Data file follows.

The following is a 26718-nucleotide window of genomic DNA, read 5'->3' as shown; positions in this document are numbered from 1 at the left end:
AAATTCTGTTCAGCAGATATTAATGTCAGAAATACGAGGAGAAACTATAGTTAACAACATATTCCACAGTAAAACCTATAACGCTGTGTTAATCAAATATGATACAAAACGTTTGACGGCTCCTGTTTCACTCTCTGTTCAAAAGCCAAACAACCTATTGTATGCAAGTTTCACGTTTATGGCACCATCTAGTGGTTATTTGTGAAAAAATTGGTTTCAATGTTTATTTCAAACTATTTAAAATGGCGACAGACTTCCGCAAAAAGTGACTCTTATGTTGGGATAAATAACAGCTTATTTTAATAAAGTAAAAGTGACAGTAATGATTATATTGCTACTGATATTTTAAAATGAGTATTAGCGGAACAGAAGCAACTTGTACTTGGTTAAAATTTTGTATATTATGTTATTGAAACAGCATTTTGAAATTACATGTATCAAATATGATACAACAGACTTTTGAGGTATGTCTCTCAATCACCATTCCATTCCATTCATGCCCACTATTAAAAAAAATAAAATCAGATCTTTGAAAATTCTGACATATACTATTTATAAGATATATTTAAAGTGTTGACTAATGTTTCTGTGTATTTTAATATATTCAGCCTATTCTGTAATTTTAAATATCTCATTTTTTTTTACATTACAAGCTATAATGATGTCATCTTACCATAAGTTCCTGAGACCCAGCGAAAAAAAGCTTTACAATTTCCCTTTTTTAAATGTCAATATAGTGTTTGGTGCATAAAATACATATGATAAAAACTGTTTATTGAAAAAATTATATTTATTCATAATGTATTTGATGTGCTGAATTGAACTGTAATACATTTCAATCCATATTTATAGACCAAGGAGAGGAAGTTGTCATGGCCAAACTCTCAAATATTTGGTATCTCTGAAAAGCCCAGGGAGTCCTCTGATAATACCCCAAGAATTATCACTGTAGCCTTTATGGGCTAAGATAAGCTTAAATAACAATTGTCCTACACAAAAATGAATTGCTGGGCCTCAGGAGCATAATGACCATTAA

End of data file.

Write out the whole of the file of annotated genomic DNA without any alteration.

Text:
The following is a 26718-nucleotide window of genomic DNA, read 5'->3' as shown; positions in this document are numbered from 1 at the left end:
AAATTCTGTTCAGCAGATATTAATGTCAGAAATACGAGGAGAAACTATAGTTAACAACATATTCCACAGTAAAACCTATAACGCTGTGTTAATCAAATATGATACAAAACGTTTGACGGCTCCTGTTTCACTCTCTGTTCAAAAGCCAAACAACCTATTGTATGCAAGTTTCACGTTTATGGCACCATCTAGTGGTTATTTGTGAAAAAATTGGTTTCAATGTTTATTTCAAACTATTTAAAATGGCGACAGACTTCCGCAAAAAGTGACTCTTATGTTGGGATAAATAACAGCTTATTTTAATAAAGTAAAAGTGACAGTAATGATTATATTGCTACTGATATTTTAAAATGAGTATTAGCGGAACAGAAGCAACTTGTACTTGGTTAAAATTTTGTATATTATGTTATTGAAACAGCATTTTGAAATTACATGTATCAAATATGATACAACAGACTTTTGAGGTATGTCTCTCAATCACCATTCCATTCCATTCATGCCCACTATTAAAAAAAATAAAATCAGATCTTTGAAAATTCTGACATATACTATTTATAAGATATATTTAAAGTGTTGACTAATGTTTCTGTGTATTTTAATATATTCAGCCTATTCTGTAATTTTAAATATCTCATTTTTTTTTACATTACAAGCTATAATGATGTCATCTTACCATAAGTTCCTGAGACCCAGCGAAAAAAAGCTTTACAATTTCCCTTTTTTAAATGTCAATATAGTGTTTGGTGCATAAAATACATATGATAAAAACTGTTTATTGAAAAAATTATATTTATTCATAATGTATTTGATGTGCTGAATTGAACTGTAATACATTTCAATCCATATTTATAGACCAAGGAGAGGAAGTTGTCATGGCCAAACTCTCAAATATTTGGTATCTCTGAAAAGCCCAGGGAGTCCTCTGATAATACCCCAAGAATTATCACTGTAGCCTTTATGGGCTAAGATAAGCTTAAATAACAATTGTCCTACACAAAAATGAATTGCTGGGCCTCAGGAGCATAATGACCATTAA